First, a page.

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I came up with:

drop table if exists idtemp;
create temp table idtemp as 
      select documentid from taskflag where taskid='coref' and state = 2 
         order by statechanged asc limit howmany;
create unique index on idtemp(documentid);

-- trim taskflag to the first N docs ordered by coref.
delete from taskflag where documentid not in (select documentid from idtemp) ;

This is very slow when there are 120k records in taskflag and I'm keeping 10k.

Taskflag looks like:

\d taskflag
                Table "public.taskflag"
    Column    |            Type             | Modifiers 
 documentid   | character varying(64)       | not null
 taskid       | character varying(64)       | not null
 state        | smallint                    | 
 statechanged | timestamp without time zone | 
    "taskflag_pkey" PRIMARY KEY, btree (documentid, taskid)
    "task_index2" btree (documentid)
    "task_index4" btree (taskid, state, statechanged)

Explain says:

                                QUERY PLAN                                    
 Delete on taskflag  (cost=0.00..105811822.25 rows=223210 width=6)
   ->  Seq Scan on taskflag  (cost=0.00..105811822.25 rows=223210 width=6)
         Filter: (NOT (SubPlan 1))
         SubPlan 1
           ->  Materialize  (cost=0.00..449.00 rows=10000 width=146)
                 ->  Seq Scan on idtemp  (cost=0.00..184.00 rows=10000 width=146)
(6 rows)

Should I just arrange for the temp table to contain the ones I am keeping?

share|improve this question
Why do you create that intermediate table in the first place? Did you try to delete the rows from taskflag directly? (without the intermediate table). – a_horse_with_no_name Jun 5 '12 at 6:50
I have four other tables to also trim, and I (ahem) assumed that it had to be worthwhile to factor out the selection of the ids to keep. – bmargulies Jun 5 '12 at 10:24
up vote 4 down vote accepted

The easiest optimization would probably be to let the planner use a hash anti join, by rewriting the query as:

 delete from taskflag where not exists
  (select 1 from idtemp where documentid=taskflag.documentid);

also you may need to ANALYZE the temp table immediately after populating it.

share|improve this answer
I kept trying to remember how to write this as a join and could not think of not exists. Thanks! – bmargulies Jun 5 '12 at 10:25
+1 for the ANALYZE – dezso Jun 5 '12 at 10:38

I've set up a test. Trying to delete the way you did gives pretty much the same query plan. If you perform an ANALYZE idtemp before deleting, the plan changes to the following:

                                QUERY PLAN
 Delete on taskflag  (cost=198.00..3041.00 rows=60000 width=6)
   ->  Seq Scan on taskflag  (cost=198.00..3041.00 rows=60000 width=6)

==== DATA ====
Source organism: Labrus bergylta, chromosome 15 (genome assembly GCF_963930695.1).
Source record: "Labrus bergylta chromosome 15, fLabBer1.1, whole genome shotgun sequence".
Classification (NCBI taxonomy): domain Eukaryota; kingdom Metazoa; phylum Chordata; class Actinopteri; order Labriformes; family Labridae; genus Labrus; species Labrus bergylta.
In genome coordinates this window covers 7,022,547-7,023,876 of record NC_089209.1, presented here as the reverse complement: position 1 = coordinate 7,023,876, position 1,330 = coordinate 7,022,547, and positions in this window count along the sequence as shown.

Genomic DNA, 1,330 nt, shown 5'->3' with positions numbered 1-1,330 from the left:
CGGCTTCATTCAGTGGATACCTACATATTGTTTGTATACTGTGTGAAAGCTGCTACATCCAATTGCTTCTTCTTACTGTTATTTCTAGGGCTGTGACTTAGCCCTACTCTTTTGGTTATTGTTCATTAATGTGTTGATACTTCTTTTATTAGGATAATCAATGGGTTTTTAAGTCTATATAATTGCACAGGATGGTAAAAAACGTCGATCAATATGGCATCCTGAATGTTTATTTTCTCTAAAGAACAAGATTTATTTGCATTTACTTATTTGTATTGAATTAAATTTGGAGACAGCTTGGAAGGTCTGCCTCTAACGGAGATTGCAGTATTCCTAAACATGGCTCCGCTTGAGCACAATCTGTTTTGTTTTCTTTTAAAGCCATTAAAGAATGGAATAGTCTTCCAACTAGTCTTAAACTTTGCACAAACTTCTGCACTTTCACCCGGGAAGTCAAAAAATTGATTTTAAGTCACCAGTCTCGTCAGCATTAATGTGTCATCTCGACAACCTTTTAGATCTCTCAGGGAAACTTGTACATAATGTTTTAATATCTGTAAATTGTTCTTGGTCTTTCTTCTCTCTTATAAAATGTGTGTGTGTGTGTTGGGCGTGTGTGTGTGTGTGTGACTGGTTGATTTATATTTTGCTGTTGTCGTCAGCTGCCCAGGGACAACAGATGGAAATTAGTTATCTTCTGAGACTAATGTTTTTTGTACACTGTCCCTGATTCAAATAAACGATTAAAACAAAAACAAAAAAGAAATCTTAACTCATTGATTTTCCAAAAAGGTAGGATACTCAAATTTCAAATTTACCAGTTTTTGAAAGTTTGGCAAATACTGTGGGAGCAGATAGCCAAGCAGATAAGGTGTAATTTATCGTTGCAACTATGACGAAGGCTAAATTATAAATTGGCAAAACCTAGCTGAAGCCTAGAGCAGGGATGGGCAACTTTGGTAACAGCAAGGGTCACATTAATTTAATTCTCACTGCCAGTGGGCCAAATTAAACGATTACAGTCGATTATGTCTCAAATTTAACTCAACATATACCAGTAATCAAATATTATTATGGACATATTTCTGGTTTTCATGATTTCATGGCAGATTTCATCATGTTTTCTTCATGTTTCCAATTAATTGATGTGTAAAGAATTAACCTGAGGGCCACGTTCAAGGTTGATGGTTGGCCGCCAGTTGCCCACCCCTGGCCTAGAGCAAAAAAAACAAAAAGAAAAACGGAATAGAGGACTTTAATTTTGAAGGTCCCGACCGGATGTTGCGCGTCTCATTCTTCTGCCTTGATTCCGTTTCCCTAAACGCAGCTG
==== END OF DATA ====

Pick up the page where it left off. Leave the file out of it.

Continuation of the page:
Filter: (NOT (hashed SubPlan 1))
         SubPlan 1
           ->  Seq Scan on idtemp  (cost=0.00..173.00 rows=10000 width=24)

And the way a_horse_with_no_name suggested:

EXPLAIN delete from taskflag where not (taskid='coref' and state = 2);

                             QUERY PLAN
 Delete on taskflag  (cost=0.00..3509.13 rows=1 width=6)
   ->  Seq Scan on taskflag  (cost=0.00..3509.13 rows=1 width=6)
         Filter: (((taskid)::text <> 'coref'::text) OR (state <> 2))

On my test box, I had no patience to wait for your version to complete :) The first version with ANALYZE completes a bit over 1 second (but it takes over an additional half second performing the INSERT and the CREATE INDEX, which means around 2 secs overall), the rephrased DELETE just a bit under 1 second.

@a_horse_with_no_name's second suggestion (see the comment below) with the following code


    SELECT documentid 
    FROM taskflag 
    WHERE taskid = 'coref' AND state = 2 
    ORDER BY statechanged ASC LIMIT 10000;

ADD CONSTRAINT pk_taskflag PRIMARY KEY (documentid, taskid);

CREATE INDEX idx_11 ON idtemp (documentid);

CREATE INDEX idx_12 ON idtemp (taskid, state, statechanged);

ANALYZE idtemp;

DROP TABLE taskflag;

ALTER TABLE idtemp RENAME TO taskflag;

also takes some 900 ms, which means that in this particular case (with my particular test data) this approach is quite competitive. If your taskflag table had dependent objects, it would not work though.

share|improve this answer
A third solution might be to create a new table with just the rows to keep (CREATE TABLE .. AS SELECT ...) then drop the old one and rename the new one. – a_horse_with_no_name Jun 5 '12 at 9:15
@a_horse_with_no_name - added this case as well, thanks for the suggestion. – dezso Jun 5 '12 at 9:55

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